Dental visits are important for your health, but many people do not visit the dentist as often as they should. Before you know it, that gap in care could turn into a dangerous cavity. Read more for further details.
Here are six signs you need to see a dentist:
If you experience any level of discomfort while eating or drinking hot/cold items, this may indicate sensitive teeth and is reason enough to go to the dentist. An extremely high percentage of people suffer from dental sensitivity–upwards of 80% according to some studies. For those who brush and floss regularly, this statistic can almost come out of the left-field because there’s no warning before your tooth sensitivity starts acting up. The best way to avoid problems with sensitive teeth is by seeing the dentist regularly.
Loose teeth are another reason you need to see the dentist, but it’s nothing like the loose tooth your child wiggles with his or her tongue. If an adult tooth has become dislodged due to plaque build-up and brushing errors, there may be some options for saving it short of installing a crown. However, if you’re avoiding seeing the dentist because you think all he or she will do is pull this one tooth, think again. There are many more options than extraction for treating serious dental problems such as gum disease and bone loss near your molars.
When your gums bleed when you brush or floss, this is never normal even though it’s a common affliction among millions of people. Do not panic if you have gingivitis, but be sure to schedule an appointment with the dentist. Treatment may only require a thorough cleaning of plaque and tartar from your teeth, in which case you’ll be on your way without having to take any time off work or school. However, more advanced cases of gum disease will require antibiotics to put an end to red, swollen and bleeding gums before any damage is done.
Don’t ignore persistent pain such as a bad toothache or facial ache that never seems to go away; see your dentist right away. Toothaches are often caused by decay between the teeth where brushing and flossing can’t reach, while other types of pain like TMJ (or craniofacial pain) are caused by problems with the jaw joint. This type of chronic pain is often worsened by biting down but can be relieved by keeping your teeth slightly apart.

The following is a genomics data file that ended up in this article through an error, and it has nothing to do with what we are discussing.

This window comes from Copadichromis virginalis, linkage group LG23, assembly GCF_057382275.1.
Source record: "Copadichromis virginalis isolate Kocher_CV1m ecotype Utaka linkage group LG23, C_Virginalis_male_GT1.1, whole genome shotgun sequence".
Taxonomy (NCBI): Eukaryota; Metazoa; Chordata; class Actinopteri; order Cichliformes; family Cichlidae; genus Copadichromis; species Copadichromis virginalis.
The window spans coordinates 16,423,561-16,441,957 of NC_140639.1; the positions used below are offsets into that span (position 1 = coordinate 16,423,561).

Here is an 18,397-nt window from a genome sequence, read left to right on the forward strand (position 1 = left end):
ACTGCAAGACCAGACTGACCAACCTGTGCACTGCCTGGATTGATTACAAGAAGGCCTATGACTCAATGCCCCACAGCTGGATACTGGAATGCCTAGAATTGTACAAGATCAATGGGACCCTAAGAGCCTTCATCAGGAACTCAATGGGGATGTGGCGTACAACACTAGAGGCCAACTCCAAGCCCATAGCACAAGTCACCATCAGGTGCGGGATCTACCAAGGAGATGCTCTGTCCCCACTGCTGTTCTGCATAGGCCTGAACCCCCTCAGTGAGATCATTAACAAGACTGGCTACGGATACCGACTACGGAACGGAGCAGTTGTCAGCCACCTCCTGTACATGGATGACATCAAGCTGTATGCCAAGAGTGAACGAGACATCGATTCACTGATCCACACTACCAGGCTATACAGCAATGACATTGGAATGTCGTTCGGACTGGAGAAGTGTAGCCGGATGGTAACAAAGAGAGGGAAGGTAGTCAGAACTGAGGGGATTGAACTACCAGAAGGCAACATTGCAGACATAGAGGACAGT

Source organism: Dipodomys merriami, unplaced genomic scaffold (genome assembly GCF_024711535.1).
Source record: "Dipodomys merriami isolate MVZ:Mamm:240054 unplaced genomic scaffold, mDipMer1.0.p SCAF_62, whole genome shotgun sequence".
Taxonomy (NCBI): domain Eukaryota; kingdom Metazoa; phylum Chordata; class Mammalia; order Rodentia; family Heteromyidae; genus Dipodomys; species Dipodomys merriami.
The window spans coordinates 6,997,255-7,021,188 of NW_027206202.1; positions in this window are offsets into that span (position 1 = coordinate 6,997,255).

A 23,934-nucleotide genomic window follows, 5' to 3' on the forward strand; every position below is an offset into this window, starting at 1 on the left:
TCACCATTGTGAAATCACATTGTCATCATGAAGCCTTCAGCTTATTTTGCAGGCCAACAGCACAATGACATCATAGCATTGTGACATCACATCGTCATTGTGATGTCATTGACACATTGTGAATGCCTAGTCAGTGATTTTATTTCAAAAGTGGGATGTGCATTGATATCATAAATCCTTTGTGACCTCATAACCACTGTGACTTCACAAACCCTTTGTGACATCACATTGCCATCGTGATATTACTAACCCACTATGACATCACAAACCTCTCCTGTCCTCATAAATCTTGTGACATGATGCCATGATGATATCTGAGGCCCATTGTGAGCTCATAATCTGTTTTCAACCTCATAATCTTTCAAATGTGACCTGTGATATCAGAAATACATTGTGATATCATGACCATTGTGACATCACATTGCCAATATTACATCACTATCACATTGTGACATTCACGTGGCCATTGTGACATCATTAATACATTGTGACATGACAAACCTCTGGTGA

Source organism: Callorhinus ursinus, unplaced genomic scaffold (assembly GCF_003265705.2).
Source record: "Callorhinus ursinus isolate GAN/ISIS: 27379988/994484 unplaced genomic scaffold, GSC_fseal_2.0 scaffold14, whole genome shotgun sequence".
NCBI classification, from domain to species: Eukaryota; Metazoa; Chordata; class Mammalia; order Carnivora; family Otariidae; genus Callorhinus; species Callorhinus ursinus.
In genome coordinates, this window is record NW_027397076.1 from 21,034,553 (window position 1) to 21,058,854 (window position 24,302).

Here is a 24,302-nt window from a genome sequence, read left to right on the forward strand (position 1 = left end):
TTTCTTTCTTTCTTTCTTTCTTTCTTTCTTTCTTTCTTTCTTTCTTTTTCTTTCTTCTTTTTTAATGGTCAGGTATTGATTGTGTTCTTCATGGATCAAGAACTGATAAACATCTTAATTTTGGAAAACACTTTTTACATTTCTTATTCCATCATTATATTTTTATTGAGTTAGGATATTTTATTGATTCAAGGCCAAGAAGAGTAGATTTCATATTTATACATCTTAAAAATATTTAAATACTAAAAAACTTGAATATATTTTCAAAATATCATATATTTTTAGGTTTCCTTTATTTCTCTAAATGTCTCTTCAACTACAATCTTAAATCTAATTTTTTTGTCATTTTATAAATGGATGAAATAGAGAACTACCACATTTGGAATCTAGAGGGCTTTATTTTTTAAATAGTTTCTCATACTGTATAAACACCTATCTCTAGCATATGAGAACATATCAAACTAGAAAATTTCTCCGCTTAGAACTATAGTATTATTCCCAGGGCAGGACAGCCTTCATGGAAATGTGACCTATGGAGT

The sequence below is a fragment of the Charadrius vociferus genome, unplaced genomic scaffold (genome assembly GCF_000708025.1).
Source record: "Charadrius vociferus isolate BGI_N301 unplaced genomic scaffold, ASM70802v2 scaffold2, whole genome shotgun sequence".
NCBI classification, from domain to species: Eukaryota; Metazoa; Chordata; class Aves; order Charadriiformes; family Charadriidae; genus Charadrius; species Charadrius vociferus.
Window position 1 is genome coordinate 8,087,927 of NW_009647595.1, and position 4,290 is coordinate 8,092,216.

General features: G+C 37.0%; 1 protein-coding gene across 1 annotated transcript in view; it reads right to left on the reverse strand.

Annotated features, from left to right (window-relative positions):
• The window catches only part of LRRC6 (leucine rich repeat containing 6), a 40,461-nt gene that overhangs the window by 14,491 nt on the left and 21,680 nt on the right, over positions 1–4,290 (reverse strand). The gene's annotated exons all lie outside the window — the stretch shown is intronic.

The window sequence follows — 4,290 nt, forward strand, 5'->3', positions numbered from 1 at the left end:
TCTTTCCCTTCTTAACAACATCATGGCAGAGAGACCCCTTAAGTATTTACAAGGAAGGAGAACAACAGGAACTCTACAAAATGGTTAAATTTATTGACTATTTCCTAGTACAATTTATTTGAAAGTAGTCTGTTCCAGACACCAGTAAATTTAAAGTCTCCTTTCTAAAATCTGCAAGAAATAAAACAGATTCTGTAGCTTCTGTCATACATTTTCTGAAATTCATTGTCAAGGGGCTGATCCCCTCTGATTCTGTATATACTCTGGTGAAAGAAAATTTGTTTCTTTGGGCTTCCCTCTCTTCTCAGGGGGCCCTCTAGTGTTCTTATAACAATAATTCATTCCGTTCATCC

If you’ve experienced trauma to your face or oral injuries such as a broken tooth or knocked out tooth, seek immediate dental attention. Whether it’s due to an unplanned trip and fall or an accident that requires stitches near the mouth area, time is of the essence when it comes to preventing infection after any oral trauma. Broken teeth may require root canal therapy–a complex procedure that could lead to further complications if not done properly–so call us as soon as possible for help treating this painful injury.
Signs of Infection
Finally, don’t ignore swelling, bleeding or other signs of infection in your mouth. If you notice any change to the way your gums look, feel or act that’s out of the ordinary, it may indicate gum disease. Even if you’re vigilant about brushing and flossing regularly (and why wouldn’t you be?) plaque can still build up on your teeth and irritate gums resulting in inflamed, swollen gums that are pink instead of their usual healthy red colour.
Brushing more often is usually enough to keep things under control but sometimes tartar builds up so much it embeds itself beneath the gumline – this is where good oral hygiene just isn’t enough. Visit us today for a thorough examination before treating any dental emergency.